Cancer is something that we all hate to think about. Yet, at one point or another, it will touch most of us in a very personal way. For those of us who are unlucky enough to contract the disease, our lives can be turned upside-down. Not only can it affect our health, but it also can affect our daily activities, including going to work. Those who find themselves so sick that they are unable to work likely face another challenge: paying their bills. With unexpected medical expenses and lost wages, cancer sufferers may find themselves overwhelmed, not knowing where to turn for help. Fortunately, relief may be found through Social Security disability if an individual meets the Social Security Administration's definition of "disabled" for his or her condition.
As an example, let us look at lymphoma. In order to be deemed disabled by this condition, the SSA must see one of four things. First, an individual can qualify if he or she has non-Hodgkin lymphoma evidenced by an aggressive cancer that continues even after treatment, or an indolent lymphoma that has received one form of treatment that has failed within its first 12 months. Second, an individual may be deemed disabled if a Hodgkin lymphoma fails to reach clinical remission within a year of treatment.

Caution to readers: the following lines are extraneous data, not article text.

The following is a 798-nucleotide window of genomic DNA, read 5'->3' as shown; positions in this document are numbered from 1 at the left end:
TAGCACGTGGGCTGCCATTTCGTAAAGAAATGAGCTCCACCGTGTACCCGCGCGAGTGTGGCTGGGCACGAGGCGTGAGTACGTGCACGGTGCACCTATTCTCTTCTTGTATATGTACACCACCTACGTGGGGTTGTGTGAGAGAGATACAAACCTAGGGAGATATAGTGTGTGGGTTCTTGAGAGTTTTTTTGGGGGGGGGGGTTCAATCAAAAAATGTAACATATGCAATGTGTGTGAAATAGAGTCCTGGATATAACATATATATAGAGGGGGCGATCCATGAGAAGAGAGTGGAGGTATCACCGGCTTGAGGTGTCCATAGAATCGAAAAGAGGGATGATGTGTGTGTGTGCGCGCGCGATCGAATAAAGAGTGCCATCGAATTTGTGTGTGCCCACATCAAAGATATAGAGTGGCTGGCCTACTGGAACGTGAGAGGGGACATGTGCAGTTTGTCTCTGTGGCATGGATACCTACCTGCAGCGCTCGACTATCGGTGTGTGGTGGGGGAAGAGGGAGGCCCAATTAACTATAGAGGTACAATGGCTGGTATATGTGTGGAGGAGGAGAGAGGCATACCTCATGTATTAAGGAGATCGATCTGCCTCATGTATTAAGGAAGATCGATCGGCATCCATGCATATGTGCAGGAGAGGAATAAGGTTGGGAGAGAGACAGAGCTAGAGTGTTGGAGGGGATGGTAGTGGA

Third, an individual may qualify for SSD benefits if he or she had to receive either a stem cell or bone marrow transplant as a result of the lymphoma, but this condition will be reevaluated one year after the transplant. Lastly, the SSA will consider an individual disabled if he or she has mantle cell lymphoma.
To meet one of these definitions of disability, an individual will need to put forth strong medical evidence as well as documentation of his or her employment. Of course, many initial SSD claims are denied, but that should not deter an individual from pursuing the matter further. In fact, obtaining the assistance of a qualified legal professional may allow an individual to better show that he or she is justified in seeking Social Security Disability benefits for illness, thereby recovering the compensation he or she needs to get by while focusing on his or her health. This benefit is often necessary for those living with a serious illness, thus it is important to understand the application and appeals process.